In a recent nature perspective, international experts in the field of optical neural networks, optical deep learning and photonic computing have put their expertise together to review the path from pathbreaking optical neural networks and optical computing realizations in the past fifty years and how they advanced to photonic artificial intelligence applications.
The team, which includes the physicist Prof. Cornelia Denz from the Institute of Applied Physics at the University of Münster, discusses also promises and challenges for future deep optics and photonics and its next-generation applications in knowledge representation, learning, planning and perception.
Artificial intelligence - the intelligence demonstrated by machines - is a central topic in today’s society. Ranging from autonomously operating cars over strategic game an optimization systems up to understanding human speech, they all have in common that they act as “intelligent agents? that perceive its environment and takes actions that maximize its chance of success or of achieving a certain goal.
Many of these tasks require huge data set for learning or processing and thus at the same time fast and low-power execution. Here, optics come in to play. Optical computing is able to meet these needs of artificial intelligence on the one hand, and is capable of providing advantageous approaches for image-based and visual implementations of artificial intelligence. Especially when it comes to deep learning with multiple layers of an artificial intelligence neural network, optics is advantageous since it naturally handles millions of data in parallel. Image recognition and filtering as well as parallelized matrix multiplication makes optics and photonics an ideal candidate for artificial intelligence inference.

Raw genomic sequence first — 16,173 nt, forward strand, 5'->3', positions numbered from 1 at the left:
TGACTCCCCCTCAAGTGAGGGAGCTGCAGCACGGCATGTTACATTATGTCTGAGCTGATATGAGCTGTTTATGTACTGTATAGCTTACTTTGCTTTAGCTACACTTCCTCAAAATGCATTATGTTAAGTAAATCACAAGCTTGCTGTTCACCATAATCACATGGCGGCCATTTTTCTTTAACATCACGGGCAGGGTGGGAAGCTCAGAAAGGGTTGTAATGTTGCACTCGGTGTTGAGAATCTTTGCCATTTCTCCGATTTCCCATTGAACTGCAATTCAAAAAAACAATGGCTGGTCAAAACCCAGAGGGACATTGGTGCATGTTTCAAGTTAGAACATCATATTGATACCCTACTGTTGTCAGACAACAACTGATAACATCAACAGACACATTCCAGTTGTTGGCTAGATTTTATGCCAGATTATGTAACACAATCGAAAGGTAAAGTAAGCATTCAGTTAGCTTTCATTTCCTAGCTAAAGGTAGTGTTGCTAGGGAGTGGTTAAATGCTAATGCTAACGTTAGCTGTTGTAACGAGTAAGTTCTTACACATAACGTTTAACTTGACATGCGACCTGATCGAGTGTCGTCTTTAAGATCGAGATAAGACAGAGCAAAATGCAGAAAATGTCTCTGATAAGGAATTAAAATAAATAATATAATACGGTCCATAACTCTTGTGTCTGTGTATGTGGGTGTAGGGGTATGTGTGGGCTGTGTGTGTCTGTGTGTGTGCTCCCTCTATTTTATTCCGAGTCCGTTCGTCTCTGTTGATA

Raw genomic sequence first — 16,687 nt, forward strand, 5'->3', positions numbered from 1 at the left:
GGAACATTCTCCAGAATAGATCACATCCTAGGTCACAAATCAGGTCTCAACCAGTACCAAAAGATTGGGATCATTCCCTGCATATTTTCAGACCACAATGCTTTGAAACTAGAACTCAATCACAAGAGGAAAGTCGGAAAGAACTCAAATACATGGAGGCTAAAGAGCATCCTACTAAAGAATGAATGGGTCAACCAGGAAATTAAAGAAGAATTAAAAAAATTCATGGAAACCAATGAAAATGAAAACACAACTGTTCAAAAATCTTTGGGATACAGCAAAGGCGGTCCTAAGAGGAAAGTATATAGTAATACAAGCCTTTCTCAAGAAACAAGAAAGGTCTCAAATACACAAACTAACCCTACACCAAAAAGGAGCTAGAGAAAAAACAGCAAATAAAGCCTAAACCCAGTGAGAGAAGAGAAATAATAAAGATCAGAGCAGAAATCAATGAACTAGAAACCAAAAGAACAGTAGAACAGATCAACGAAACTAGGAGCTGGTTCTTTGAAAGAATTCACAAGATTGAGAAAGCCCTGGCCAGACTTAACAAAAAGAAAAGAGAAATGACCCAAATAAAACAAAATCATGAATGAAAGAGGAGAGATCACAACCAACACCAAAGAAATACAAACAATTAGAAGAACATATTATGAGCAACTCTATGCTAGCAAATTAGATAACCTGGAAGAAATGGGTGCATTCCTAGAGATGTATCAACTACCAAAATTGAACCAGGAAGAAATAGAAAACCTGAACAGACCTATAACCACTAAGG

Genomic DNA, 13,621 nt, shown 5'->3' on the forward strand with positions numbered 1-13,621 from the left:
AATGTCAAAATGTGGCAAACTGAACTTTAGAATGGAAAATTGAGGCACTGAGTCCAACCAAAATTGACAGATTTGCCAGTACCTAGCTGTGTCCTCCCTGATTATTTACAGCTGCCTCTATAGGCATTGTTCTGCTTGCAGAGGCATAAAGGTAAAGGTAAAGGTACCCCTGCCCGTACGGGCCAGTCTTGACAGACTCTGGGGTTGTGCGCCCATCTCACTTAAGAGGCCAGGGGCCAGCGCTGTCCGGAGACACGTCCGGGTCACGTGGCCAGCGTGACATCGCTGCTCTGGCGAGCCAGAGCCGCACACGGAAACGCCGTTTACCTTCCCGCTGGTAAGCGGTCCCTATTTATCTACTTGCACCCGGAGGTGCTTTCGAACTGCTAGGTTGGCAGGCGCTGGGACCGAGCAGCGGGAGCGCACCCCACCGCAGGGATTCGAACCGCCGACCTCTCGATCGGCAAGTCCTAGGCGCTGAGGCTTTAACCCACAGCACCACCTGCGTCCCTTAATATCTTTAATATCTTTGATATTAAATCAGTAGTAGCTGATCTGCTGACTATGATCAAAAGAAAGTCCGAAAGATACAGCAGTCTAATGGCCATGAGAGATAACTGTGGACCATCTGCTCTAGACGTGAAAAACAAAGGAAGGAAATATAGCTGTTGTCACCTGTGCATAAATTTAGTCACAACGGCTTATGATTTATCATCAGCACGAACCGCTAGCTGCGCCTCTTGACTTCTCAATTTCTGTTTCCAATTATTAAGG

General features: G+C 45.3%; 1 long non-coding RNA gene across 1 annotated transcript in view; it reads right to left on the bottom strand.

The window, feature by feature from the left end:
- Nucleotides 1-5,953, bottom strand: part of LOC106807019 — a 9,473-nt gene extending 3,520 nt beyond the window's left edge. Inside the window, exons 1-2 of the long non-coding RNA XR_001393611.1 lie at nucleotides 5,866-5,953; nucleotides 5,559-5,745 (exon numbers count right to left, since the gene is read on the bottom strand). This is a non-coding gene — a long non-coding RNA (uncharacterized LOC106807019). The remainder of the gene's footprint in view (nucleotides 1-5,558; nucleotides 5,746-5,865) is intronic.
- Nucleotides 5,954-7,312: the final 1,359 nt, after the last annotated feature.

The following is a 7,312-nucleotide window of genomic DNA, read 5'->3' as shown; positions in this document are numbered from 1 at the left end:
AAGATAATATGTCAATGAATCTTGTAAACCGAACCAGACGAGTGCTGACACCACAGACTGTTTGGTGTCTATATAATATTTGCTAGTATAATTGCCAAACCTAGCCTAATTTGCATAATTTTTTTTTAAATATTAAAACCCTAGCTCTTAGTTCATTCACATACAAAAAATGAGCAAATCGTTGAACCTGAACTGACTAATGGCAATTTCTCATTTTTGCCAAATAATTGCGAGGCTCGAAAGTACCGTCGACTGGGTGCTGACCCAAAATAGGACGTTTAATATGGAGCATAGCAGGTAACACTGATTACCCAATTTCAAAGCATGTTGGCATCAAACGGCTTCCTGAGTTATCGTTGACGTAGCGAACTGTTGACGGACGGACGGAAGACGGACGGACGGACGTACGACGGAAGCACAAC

For example, linear optical elements can calculate convolutions, Fourier transforms, random projections and many other operations without any effort as a “byproduct? of light-matter interaction or light propagation, and being executed at the speed of light. “Since these operations are the fundamental building blocks of every deep neural network architecture that drive most modern visual computing algorithms, photonics holds a huge transformative potential for future artificial intelligence systems. In the last twenty years the tremendous development in optical components have led to a spatial and temporal resolution that makes visual computer applications with photonics much more versatile than their electronic counterparts’, explains Cornelia Denz.
Gordon Wetzstein, Aydogan Ozcan, Sylvain Gigan, Shanhui Fan, Dirk Englund, Marin SoljaÄ¨iÄ‡, Cornelia Denz, David A. B. Miller & Demetri Psaltis (2020). Inference in artificial intelligence with deep optics and photonics. Nature 588, 39-47. DOI: 10.1038/s41586-020-2973-6